Elmira Independent editorial
This past week, Canadians took the time to celebrate the 145th birthday of our nation.
This celebration involved everything from face painting to fireworks, historical reenactments, and official speeches from politicians.
We had backyard barbecues, sang O Canada, and proudly brought out all of our red and white clothes. And while the patriotic fervour in Canada is a little more subdued than in, say, our neighbour to the south, we have a great deal we can celebrate.
While we are prone to complain about our system of government — and those who are governing us — in reality, we have freedoms that are denied to most of the world.
We can think of North Korea, now suffering under the third generation of dictatorship under Kim Jong-un. Freedom of expression does not exist in this impoverished nation, which may have military might, but is unable to feed its people. Of course, this nation is not alone. Communist China continues to restrict its people. And daily, we continue to receive reports of the latest casualties in Syria, under the regime of Bashar al-Assad. These are just a few of the nations in the world today where injustice is the norm, where random violence can spin out of control, where a misspoken word can mean death.
Of course, this isn’t even touching on the many nations in the world where getting enough food, water and shelter for your family is a mind-numbing daily struggle, a struggle that many are bound to lose.
In Canada, we are far removed from such tragedies. We are so blessed that we don’t even realize it. It is unlikely to die of starvation in Canada, or to be killed for your beliefs. When violence breaks out in our nation, it is usually directed at those who are directly involved in the conflict, barring the rare events such as the Eaton Centre shooting.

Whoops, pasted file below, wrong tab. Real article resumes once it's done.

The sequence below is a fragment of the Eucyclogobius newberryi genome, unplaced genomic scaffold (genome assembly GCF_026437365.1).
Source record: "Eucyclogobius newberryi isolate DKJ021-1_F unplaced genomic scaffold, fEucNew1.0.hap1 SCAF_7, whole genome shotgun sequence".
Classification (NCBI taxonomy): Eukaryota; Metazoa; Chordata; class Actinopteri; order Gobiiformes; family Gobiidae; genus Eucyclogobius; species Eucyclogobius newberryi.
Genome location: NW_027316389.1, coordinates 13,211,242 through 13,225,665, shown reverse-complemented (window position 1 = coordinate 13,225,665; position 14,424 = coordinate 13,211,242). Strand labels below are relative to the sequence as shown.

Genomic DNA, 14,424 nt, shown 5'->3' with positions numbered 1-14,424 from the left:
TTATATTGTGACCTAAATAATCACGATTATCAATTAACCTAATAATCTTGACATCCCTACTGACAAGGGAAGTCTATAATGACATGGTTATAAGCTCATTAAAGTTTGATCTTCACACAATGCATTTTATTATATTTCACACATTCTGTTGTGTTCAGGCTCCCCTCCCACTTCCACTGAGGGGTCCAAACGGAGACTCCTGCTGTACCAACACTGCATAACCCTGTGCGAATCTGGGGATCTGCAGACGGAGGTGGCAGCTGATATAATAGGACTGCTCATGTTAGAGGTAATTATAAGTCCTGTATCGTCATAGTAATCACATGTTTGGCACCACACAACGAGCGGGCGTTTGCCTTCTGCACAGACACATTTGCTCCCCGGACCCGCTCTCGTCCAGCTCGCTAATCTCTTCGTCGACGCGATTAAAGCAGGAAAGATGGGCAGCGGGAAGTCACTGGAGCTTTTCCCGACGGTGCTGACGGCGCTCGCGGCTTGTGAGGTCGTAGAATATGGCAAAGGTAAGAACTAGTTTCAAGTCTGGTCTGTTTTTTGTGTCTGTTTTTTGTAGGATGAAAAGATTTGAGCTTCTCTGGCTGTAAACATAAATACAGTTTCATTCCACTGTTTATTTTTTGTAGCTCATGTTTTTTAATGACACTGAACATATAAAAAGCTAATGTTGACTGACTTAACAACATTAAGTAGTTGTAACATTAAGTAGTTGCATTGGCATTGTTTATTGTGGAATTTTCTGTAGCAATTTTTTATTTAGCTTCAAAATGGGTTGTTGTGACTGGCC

We don’t have to worry about making it home unscathed at the end of our workday. Our children, for the most part, are able to access a good education, are well fed, and have more than enough clothing and toys. In short, we are blessed.
And that is why it is so easy for us to turn a blind eye to the tragedies of the world, preferring to spend our time obsessing about the scores from “the game” (insert your favourite sport here) or the hijinks on the latest reality show. It is, after all, easier than trying to make a difference in a world that has gone tragically wrong.
This week, as we reflect on what it means to be Canadian, let us think of the men and women and children of the world who are not as blessed as we are, and commit to lending our help wherever we can. We are a rich and blessed nation. Surely we can share some of that blessing with others.